Ofgem applies smart meter privacy to remote meters

Ofgem pushes for greater connection choiceUK energy regulator Ofgem has released its latest set of guidelines to drive greater competitiveness in the energy sector.

Following a review of the electricity connections market, Ofgem concluded that competition is developing too slowly.

It has outlined steps that local energy distribution companies must take within the next six months that will effectively “level the playing field” and allow customers who are not yet connected to the grid such as new housing developments to determine points of connection.

Energy distribution companies will have to commit to an enforceable Code of Practice, which aims to ensure a high standard performance in all areas of the connections market.

Changing role of network company

This follows Ofgem’s review findings that while progress has been made over the past five years to increase competition, the network company remains the sole provider for a number of key parts of the connections process.

The differences in how these services are provided across GB is another barrier identified.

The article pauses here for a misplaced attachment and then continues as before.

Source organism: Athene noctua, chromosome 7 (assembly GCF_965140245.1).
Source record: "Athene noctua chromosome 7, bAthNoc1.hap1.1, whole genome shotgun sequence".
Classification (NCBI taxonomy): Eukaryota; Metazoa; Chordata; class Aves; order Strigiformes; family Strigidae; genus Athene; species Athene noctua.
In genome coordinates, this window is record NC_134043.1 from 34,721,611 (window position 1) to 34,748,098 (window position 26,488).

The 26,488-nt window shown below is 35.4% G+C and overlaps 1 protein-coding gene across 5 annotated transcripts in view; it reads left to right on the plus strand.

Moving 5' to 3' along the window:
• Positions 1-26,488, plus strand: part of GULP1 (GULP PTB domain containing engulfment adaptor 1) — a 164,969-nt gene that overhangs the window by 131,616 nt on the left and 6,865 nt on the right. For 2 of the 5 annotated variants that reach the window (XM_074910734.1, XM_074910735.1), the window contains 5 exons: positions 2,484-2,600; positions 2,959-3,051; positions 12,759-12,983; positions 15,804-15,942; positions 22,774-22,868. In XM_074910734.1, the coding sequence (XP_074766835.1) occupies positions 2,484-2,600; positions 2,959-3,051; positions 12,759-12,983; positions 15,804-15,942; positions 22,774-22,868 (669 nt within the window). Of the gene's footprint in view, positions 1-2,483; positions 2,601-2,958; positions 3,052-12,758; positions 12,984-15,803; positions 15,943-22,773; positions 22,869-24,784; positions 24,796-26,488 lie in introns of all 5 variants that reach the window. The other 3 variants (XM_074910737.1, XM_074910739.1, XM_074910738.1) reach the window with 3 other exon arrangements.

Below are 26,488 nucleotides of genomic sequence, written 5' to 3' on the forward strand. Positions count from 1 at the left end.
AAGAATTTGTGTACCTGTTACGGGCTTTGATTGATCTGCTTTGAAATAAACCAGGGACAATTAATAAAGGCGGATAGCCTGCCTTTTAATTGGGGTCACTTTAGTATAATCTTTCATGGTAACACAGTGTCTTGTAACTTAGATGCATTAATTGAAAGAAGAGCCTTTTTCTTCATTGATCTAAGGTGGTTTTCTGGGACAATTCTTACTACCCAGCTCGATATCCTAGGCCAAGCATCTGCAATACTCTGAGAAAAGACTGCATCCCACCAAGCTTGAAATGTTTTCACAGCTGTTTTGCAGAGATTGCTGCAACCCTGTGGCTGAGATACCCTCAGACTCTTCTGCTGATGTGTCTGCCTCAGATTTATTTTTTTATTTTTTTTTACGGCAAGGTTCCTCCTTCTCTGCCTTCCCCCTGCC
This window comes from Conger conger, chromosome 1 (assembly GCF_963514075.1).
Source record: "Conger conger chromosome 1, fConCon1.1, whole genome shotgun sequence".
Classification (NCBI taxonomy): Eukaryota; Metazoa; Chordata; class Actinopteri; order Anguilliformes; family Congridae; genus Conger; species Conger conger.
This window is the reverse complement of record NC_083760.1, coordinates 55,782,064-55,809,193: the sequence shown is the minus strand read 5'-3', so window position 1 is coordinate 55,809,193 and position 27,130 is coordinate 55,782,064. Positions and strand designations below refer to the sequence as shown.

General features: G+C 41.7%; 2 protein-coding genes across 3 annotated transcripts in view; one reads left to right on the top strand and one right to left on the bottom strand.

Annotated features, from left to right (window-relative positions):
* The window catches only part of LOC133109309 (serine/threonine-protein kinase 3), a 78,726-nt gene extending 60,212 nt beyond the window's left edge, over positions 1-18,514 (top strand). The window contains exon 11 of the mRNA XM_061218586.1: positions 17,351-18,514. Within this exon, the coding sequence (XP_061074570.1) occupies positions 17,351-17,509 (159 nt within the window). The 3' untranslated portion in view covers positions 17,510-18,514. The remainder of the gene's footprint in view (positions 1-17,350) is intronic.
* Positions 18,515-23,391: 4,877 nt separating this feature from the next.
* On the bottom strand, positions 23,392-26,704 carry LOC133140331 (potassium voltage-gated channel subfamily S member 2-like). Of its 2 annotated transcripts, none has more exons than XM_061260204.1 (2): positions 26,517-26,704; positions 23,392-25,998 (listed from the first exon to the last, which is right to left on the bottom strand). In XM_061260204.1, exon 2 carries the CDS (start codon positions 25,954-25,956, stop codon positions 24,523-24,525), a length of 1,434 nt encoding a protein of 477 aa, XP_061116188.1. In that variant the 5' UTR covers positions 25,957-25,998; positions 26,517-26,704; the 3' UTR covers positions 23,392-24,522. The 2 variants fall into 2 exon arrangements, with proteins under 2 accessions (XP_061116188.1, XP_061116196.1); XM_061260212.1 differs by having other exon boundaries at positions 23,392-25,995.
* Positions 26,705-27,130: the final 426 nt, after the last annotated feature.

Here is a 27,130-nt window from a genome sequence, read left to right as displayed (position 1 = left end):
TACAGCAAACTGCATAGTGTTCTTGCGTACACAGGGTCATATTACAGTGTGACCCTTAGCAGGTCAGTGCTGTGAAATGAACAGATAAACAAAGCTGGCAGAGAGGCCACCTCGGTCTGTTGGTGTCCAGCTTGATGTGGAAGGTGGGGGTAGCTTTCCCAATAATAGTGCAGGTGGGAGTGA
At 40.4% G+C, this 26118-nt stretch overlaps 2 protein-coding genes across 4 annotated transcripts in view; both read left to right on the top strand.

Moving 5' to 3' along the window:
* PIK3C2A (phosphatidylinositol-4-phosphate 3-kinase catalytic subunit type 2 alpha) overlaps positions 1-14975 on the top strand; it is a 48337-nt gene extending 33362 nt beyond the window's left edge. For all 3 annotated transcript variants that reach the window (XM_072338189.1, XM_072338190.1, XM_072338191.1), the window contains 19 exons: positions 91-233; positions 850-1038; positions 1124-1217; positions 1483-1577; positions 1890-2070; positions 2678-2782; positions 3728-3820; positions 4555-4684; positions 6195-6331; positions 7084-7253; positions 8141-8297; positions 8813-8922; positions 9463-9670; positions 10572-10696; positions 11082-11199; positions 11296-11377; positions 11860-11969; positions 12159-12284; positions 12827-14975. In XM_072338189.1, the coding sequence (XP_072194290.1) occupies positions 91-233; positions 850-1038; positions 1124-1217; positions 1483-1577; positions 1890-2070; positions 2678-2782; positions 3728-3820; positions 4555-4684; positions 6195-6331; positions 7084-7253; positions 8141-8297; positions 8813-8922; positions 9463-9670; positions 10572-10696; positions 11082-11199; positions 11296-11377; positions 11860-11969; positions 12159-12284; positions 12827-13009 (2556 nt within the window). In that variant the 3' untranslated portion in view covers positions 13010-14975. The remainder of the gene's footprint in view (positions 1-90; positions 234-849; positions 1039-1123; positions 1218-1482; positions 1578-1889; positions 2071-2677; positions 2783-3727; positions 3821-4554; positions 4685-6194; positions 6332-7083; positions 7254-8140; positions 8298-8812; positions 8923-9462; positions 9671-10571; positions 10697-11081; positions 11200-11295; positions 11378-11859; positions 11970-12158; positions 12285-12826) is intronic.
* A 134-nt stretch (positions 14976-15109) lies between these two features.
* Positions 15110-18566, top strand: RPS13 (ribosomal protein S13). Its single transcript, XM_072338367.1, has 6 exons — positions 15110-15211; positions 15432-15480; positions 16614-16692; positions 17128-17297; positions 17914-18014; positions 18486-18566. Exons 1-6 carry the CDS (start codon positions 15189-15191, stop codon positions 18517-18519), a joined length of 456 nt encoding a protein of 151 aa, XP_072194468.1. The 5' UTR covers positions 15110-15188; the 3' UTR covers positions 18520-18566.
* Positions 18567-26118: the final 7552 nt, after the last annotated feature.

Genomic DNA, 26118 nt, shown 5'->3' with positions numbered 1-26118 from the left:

Electricity distribution network companies are expected to confirm their commitment to the code by February 18, 2015.

Full responses to Ofgem’s consultation are requested by March 18, 2015.

The distribution network operators will then be responsible for developing the Code of Practice, which must be submitted to Ofgem no later than June 1, 2015.

Maxine Frerk, Ofgem’s senior partner, distribution, said: “We are requiring electricity network companies to work quickly to resolve the issues identified in the connections market, to reduce the hassle of getting connected to the grid and help lower costs for customers.

“We are determined to ensure this part of the energy market works in customers’ interest and will use the full range of our powers to do so.”

Probe into anti-competitiveness

In the course of the review, Ofgem said it found evidence of a possible breach of competition law by energy provider SSE.

The regulator is now investigating whether SSE put its competitors at a disadvantage in the electricity connections market.